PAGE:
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Wednesday, December 06, 2006

McIlheran Watch: Tears for those poor, poor rich people

Oh, how I've missed my BFF Patrick McIlheran, the Milwaukee Journal Sentinel's conservative typist. He's back from vacation, and today's column is a doozy, a classic, a gem in P-Mac's crown of jewely brilliance. I'll spare you the foreplay and just give you the really shiny parts:
Perhaps [those bothered by displays of extravagance] should mind their own business instead of mapping someone else's budget. Maybe we all should. We'd be happier. That isn't the spirit of the moment, unfortunately. Obsessing about inequality is.

Debate over taxes illustrates this. Resurgent, Democrats say they'll let President Bush's tax cuts expire. Not all of them, though: They'll keep some breaks, they say, that help the meritoriously unrich. It may surprise you that there were any, since the left's unrelenting line has been that the cuts shafted the middle class.

They didn't. The non-partisan Tax Foundation reports that in 2000, people earning more than $200,000 a year, roughly the top 2%, paid 47% of all federal income taxes, including those on dividends and capital gains. In 2004, after the Bush cuts, those making over $200,000 paid 50% of federal income taxes. [. . .]

Nor is this a momentary quirk. In 1980, the top 5% of earners paid 37% of federal income taxes. In 2004, those in the top 5% paid 57% of the nation's income taxes. [. . .] These trends have run almost uninterrupted since then.
Excuse me for a minute while I get out my hanky. This is truly heartbreaking news, sadder than anything I've ever read that didn't involve orphan puppies with their big tearful puppy dog eyes. It almost makes me want to start up a telethon, right now, to raise money to help all those poor rich people pay their taxes.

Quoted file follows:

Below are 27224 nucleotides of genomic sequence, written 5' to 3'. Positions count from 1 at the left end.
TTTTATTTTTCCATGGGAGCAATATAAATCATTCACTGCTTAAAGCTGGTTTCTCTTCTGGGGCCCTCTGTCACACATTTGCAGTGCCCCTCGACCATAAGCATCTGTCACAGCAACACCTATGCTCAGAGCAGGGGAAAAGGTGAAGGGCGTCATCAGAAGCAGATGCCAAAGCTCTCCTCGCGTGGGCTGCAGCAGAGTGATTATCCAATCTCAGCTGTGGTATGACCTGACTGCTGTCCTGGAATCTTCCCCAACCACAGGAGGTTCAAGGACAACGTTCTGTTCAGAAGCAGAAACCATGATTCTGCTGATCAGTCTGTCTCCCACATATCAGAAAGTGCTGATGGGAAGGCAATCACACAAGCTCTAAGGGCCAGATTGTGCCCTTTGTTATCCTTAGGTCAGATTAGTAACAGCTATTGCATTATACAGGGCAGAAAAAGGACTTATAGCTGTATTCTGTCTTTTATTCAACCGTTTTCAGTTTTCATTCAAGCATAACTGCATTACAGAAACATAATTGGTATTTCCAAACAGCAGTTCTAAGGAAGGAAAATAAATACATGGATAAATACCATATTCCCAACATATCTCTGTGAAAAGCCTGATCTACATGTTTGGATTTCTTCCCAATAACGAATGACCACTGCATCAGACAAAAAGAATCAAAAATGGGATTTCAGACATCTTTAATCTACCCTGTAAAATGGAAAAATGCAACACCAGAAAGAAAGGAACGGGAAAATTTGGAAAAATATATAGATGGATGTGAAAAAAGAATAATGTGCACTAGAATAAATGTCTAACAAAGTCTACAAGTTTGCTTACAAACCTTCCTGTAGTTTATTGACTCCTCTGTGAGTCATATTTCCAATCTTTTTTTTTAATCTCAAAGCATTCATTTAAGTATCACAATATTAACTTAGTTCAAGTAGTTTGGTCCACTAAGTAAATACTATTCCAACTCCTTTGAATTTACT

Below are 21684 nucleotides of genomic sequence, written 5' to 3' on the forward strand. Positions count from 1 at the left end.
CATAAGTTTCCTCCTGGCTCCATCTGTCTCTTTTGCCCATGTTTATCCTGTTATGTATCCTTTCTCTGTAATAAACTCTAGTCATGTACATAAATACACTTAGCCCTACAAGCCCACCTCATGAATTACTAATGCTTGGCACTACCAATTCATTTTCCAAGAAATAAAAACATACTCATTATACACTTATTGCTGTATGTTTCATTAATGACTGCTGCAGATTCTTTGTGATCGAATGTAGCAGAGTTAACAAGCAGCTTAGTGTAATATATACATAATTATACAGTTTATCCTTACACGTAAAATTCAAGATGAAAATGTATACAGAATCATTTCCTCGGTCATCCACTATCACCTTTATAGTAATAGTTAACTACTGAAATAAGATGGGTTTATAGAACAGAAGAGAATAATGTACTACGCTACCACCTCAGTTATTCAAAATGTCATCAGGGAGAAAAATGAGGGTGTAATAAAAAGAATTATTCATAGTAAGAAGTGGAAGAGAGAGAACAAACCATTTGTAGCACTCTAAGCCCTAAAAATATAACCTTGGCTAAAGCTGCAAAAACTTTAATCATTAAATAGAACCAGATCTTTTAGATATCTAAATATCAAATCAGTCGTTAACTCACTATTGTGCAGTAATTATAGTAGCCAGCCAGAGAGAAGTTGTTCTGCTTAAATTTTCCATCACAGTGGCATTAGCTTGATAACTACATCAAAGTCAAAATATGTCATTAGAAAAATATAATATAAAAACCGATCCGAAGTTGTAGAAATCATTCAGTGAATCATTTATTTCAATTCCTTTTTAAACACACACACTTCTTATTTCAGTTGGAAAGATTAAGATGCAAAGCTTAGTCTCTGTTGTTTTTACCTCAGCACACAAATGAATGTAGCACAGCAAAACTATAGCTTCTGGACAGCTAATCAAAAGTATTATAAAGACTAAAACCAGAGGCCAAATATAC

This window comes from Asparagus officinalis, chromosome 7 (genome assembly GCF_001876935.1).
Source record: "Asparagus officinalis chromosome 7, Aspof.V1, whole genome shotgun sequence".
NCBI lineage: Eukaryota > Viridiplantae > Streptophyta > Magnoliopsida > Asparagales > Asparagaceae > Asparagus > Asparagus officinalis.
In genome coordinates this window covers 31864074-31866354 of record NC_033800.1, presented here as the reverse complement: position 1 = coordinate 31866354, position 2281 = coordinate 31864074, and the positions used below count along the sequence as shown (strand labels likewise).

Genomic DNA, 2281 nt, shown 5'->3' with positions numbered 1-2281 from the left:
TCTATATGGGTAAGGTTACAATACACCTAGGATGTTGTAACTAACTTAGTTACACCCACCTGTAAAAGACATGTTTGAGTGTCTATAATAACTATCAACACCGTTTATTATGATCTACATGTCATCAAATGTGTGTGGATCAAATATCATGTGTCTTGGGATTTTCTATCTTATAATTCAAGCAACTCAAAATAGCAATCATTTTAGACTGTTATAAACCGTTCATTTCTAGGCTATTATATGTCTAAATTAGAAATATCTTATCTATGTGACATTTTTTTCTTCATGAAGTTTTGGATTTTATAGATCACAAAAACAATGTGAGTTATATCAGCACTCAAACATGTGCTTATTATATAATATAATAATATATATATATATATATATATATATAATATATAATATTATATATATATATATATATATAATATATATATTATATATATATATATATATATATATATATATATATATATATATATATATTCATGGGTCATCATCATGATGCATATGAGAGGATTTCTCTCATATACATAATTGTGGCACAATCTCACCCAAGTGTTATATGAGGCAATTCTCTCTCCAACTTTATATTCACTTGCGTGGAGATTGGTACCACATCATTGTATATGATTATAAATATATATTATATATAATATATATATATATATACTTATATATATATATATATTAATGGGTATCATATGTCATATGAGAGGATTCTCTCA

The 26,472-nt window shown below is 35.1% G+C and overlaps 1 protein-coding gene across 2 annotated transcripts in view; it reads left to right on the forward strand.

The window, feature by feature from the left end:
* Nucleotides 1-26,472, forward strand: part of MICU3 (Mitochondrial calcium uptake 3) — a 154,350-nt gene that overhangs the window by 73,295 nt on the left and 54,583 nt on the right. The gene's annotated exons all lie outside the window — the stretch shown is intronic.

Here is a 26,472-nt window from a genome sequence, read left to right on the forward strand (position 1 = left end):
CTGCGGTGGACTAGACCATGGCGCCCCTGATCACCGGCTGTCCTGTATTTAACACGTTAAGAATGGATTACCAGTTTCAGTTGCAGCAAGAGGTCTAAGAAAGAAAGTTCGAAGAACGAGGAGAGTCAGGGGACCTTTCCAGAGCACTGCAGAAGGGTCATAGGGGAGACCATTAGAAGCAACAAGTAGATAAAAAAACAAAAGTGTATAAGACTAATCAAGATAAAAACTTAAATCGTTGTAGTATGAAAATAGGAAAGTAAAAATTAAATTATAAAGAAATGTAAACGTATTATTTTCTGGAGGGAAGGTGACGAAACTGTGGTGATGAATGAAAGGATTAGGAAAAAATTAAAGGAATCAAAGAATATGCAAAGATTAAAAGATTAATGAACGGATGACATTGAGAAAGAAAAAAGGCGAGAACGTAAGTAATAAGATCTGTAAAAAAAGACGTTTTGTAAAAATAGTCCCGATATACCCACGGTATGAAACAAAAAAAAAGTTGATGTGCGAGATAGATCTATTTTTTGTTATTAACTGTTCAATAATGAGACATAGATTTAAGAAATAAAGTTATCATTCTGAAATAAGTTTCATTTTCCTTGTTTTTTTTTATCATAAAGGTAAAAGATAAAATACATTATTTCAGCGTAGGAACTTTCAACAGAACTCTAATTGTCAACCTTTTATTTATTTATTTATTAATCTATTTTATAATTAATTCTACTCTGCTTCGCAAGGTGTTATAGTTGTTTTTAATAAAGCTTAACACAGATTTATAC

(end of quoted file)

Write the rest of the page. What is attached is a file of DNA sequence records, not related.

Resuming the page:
What? Not buying it? Of course you're not; the other 95% of us are having a hard time, I imagine, summoning much sympathy for the top 5%--people with annual income in the $150,000+ range.

No, I'm not an economist, and I don't usually even play one on the internet. But I am a skeptical fellow, and I always ask--as I try to teach my students to ask--about the context. What else might be happening as the rich people's share of income taxes has increased over the last quarter-century or so?

One answer, which explains everything quite neatly, is that the wealthy have not only seen their share of taxes increase, but they've seen their share of all income rising as well. From the folks at The Economist earlier this year:
The figures are startling. According to Emmanuel Saez of the University of California, Berkeley, and Thomas Piketty of the Ecole Normale Supérieure in Paris, the share of aggregate income going to the highest-earning 1% of Americans has doubled from 8% in 1980 to over 16% in 2004. That going to the top tenth of 1% has tripled from 2% in 1980 to 7% today. And that going to the top one-hundredth of 1%--the 14,000 taxpayers at the very top of the income ladder--has quadrupled from 0.65% in 1980 to 2.87% in 2004.
Okay, now their numbers are for the top 1%, not the top 5%, as McIlheran uses. But in the same timeframe he employs, the data show that those top 1% have seen their share of national income more than double. Using P-Mac's own figures, the top 5%'s share of taxes has risen barely 1.5 times. In other words, their share of income is increasing faster than their share of taxes.

This next one seems to be from a pro-labor group, so take with whatever salt makes you happy:
In 1970 the richest 1% had incomes 100 times that of the average working American; today the richest 1% enjoy an income 560 times that of the average working class taxpayer in the U.S.--about equivalent to the share they enjoyed in 1929 on the eve of the Great Depression.